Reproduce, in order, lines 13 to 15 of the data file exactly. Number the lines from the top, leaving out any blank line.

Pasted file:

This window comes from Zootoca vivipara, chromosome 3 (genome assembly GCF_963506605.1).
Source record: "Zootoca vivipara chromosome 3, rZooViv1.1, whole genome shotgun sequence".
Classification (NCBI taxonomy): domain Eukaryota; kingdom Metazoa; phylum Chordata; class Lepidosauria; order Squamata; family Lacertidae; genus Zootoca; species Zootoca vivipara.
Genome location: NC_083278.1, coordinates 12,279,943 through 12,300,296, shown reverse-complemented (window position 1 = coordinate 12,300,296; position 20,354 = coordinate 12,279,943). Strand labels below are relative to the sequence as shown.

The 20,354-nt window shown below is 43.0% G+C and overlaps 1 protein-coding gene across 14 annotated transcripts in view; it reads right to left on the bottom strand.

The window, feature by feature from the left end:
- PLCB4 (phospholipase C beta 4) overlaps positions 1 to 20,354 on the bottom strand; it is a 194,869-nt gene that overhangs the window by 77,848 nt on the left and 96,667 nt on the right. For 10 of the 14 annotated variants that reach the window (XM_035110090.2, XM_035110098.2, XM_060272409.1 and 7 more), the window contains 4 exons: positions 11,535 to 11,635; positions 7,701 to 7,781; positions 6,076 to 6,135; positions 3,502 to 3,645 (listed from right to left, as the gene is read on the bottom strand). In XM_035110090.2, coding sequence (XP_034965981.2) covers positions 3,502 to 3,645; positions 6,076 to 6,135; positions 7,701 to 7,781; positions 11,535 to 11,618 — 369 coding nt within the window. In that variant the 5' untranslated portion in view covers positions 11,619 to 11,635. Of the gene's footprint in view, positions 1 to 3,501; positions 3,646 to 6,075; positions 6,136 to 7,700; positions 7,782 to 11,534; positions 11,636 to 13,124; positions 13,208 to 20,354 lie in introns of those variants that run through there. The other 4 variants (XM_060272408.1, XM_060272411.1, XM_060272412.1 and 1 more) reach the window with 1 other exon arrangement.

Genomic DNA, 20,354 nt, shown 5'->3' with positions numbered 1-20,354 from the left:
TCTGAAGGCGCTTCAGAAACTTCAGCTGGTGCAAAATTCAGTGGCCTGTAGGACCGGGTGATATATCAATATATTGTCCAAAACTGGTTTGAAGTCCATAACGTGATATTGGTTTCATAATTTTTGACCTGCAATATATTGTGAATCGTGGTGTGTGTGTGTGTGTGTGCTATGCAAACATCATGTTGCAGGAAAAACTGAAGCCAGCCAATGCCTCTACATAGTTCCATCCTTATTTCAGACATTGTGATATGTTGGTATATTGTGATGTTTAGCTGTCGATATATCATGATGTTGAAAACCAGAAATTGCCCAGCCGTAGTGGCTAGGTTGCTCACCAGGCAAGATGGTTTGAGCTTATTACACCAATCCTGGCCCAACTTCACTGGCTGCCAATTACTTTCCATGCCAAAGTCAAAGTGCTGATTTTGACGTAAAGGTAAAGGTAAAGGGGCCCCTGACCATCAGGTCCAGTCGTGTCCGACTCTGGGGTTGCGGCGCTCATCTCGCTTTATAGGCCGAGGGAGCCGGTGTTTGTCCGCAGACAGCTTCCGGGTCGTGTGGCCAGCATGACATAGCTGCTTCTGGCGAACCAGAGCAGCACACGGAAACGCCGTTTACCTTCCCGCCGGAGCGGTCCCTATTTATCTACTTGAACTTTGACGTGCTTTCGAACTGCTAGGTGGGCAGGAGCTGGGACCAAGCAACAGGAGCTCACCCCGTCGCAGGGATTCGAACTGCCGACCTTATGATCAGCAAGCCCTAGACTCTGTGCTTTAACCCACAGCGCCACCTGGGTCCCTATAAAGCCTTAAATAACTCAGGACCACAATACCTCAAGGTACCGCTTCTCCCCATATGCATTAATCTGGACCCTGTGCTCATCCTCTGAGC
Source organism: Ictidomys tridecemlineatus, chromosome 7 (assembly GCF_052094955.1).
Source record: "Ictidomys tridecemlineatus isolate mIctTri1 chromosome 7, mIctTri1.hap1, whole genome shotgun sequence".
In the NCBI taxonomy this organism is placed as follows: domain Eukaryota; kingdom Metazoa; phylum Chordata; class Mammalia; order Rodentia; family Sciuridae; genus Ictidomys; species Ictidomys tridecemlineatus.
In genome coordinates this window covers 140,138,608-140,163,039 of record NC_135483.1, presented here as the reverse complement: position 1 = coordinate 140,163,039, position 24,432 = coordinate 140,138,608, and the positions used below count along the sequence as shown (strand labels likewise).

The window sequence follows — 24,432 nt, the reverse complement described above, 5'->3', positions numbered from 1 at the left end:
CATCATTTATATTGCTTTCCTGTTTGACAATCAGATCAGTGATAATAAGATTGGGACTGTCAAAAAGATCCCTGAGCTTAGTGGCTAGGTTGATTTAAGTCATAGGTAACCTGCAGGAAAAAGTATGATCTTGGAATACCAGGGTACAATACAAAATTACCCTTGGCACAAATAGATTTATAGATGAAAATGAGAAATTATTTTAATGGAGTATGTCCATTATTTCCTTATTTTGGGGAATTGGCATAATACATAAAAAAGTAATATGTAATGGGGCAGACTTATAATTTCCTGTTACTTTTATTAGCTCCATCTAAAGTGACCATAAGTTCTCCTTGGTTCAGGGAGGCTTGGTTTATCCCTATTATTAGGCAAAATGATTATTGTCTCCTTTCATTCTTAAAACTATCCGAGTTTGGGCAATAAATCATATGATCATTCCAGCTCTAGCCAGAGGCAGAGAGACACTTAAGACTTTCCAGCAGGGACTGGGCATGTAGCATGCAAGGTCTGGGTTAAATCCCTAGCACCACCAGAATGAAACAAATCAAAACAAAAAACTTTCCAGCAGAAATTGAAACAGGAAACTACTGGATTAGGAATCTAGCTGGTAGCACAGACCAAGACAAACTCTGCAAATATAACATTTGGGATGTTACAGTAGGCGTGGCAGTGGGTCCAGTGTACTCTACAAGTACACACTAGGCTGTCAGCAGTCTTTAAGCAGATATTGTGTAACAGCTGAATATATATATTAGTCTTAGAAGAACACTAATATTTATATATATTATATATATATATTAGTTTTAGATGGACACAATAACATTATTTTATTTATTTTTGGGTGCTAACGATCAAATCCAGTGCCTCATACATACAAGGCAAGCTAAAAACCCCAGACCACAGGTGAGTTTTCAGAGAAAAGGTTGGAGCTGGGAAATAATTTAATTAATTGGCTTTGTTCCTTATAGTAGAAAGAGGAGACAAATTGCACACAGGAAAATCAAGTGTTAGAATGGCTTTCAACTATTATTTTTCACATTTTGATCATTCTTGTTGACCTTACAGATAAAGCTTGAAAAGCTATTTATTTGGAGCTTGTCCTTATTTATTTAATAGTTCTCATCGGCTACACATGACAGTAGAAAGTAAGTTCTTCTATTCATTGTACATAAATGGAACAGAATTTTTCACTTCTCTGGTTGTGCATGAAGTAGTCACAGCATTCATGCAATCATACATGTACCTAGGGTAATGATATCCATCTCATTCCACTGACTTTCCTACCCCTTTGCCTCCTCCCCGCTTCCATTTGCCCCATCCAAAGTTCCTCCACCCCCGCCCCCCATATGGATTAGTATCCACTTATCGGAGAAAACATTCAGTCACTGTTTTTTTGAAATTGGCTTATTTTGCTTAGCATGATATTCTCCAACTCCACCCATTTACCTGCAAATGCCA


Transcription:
In genome coordinates this window covers 140,138,608-140,163,039 of record NC_135483.1, presented here as the reverse complement: position 1 = coordinate 140,163,039, position 24,432 = coordinate 140,138,608, and the positions used below count along the sequence as shown (strand labels likewise).

The window sequence follows — 24,432 nt, the reverse complement described above, 5'->3', positions numbered from 1 at the left end:
CATCATTTATATTGCTTTCCTGTTTGACAATCAGATCAGTGATAATAAGATTGGGACTGTCAAAAAGATCCCTGAGCTTAGTGGCTAGGTTGATTTAAGTCATAGGTAACCTGCAGGAAAAAGTATGATCTTGGAATACCAGGGTACAATACAAAATTACCCTTGGCACAAATAGATTTATAGATGAAAATGAGAAATTATTTTAATGGAGTATGTCCATTATTTCCTTATTTTGGGGAATTGGCATAATACATAAAAAAGTAATATGTAATGGGGCAGACTTATAATTTCCTGTTACTTTTATTAGCTCCATCTAAAGTGACCATAAGTTCTCCTTGGTTCAGGGAGGCTTGGTTTATCCCTATTATTAGGCAAAATGATTATTGTCTCCTTTCATTCTTAAAACTATCCGAGTTTGGGCAATAAATCATATGATCATTCCAGCTCTAGCCAGAGGCAGAGAGACACTTAAGACTTTCCAGCAGGGACTGGGCATGTAGCATGCAAGGTCTGGGTTAAATCCCTAGCACCACCAGAATGAAACAAATCAAAACAAAAAACTTTCCAGCAGAAATTGAAACAGGAAACTACTGGATTAGGAATCTAGCTGGTAGCACAGACCAAGACAAACTCTGCAAATATAACATTTGGGATGTTACAGTAGGCGTGGCAGTGGGTCCAGTGTACTCTACAAGTACACACTAGGCTGTCAGCAGTCTTTAAGCAGATATTGTGTAACAGCTGAATATATATATTAGTCTTAGAAGAACACTAATATTTATATATATTATATATATATATTAGTTTTAGATGGACACAATAACATTATTTTATTTATTTTTGGGTGCTAACGATCAAATCCAGTGCCTCATACATACAAGGCAAGCTAAAAACCCCAGACCACAGGTGAGTTTTCAGAGAAAAGGTTGGAGCTGGGAAATAATTTAATTAATTGGCTTTGTTCCTTATAGTAGAAAGAGGAGACAAATTGCACACAGGAAAATCAAGTGTTAGAATGGCTTTCAACTATTATTTTTCACATTTTGATCATTCTTGTTGACCTTACAGATAAAGCTTGAAAAGCTATTTATTTGGAGCTTGTCCTTATTTATTTAATAGTTCTCATCGGCTACACATGACAGTAGAAAGTAAGTTCTTCTATTCATTGTACATAAATGGAACAGAATTTTTCACTTCTCTGGTTGTGCATGAAGTAGTCACAGCATTCATGCAATCATACATGTACCTAGGGTAATGATATCCATCTCATTCCACTGACTTTCCTACCCCTTTGCCTCCTCCCCGCTTCCATTTGCCCCATCCAAAGTTCCTCCACCCCCGCCCCCCATATGGATTAGTATCCACTTATCGGAGAAAACATTCAGTCACTGTTTTTTTGAAATTGGCTTATTTTGCTTAGCATGATATTCTCCAACTCCACCCATTTACCTGCAAATGCCA